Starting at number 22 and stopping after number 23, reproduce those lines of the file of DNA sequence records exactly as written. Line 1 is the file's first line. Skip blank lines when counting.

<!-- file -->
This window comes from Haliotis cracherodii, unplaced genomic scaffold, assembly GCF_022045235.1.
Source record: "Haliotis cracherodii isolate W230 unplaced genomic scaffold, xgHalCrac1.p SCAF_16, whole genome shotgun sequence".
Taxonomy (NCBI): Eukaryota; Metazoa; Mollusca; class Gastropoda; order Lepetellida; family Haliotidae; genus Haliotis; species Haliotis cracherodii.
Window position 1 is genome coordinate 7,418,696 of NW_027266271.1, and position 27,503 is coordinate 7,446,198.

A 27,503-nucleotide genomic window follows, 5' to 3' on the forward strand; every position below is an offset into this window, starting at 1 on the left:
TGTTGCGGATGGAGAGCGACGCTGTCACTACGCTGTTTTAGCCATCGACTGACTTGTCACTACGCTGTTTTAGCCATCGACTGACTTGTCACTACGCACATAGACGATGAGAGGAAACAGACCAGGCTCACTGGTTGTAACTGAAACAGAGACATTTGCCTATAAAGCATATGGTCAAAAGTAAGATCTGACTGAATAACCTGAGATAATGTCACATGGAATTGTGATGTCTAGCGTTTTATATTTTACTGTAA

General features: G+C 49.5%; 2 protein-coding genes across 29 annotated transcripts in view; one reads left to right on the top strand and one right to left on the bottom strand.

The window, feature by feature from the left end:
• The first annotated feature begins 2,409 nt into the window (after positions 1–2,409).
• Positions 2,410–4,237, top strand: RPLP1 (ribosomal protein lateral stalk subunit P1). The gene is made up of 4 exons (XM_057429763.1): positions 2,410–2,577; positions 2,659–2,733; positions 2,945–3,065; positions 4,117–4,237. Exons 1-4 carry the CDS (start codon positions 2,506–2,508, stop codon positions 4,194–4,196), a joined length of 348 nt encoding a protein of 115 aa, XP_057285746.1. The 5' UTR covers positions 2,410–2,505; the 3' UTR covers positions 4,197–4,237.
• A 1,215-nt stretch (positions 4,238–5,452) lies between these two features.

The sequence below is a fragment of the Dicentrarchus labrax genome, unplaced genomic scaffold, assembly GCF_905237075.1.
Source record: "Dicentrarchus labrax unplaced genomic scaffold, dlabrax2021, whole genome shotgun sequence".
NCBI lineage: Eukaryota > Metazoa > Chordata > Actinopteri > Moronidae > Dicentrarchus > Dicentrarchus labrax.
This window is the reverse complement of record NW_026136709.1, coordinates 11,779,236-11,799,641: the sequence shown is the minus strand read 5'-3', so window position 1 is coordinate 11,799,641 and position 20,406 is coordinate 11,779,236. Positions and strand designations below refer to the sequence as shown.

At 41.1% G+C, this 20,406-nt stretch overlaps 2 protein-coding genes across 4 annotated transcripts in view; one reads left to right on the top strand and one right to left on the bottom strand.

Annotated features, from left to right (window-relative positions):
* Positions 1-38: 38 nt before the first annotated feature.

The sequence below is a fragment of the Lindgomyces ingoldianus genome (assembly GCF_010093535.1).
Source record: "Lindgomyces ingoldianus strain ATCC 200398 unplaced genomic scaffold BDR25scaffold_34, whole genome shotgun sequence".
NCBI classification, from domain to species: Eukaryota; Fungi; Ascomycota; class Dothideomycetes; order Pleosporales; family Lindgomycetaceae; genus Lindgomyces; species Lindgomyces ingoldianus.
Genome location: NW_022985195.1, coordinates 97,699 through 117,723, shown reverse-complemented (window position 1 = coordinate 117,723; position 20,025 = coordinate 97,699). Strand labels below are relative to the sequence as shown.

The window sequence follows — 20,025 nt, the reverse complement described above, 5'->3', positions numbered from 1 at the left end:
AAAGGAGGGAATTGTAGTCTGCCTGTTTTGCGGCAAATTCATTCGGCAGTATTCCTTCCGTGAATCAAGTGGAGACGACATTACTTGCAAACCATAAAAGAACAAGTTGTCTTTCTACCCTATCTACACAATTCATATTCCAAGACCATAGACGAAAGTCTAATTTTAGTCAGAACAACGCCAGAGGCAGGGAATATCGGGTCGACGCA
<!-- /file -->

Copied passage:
Genome location: NW_022985195.1, coordinates 97,699 through 117,723, shown reverse-complemented (window position 1 = coordinate 117,723; position 20,025 = coordinate 97,699). Strand labels below are relative to the sequence as shown.

The window sequence follows — 20,025 nt, the reverse complement described above, 5'->3', positions numbered from 1 at the left end: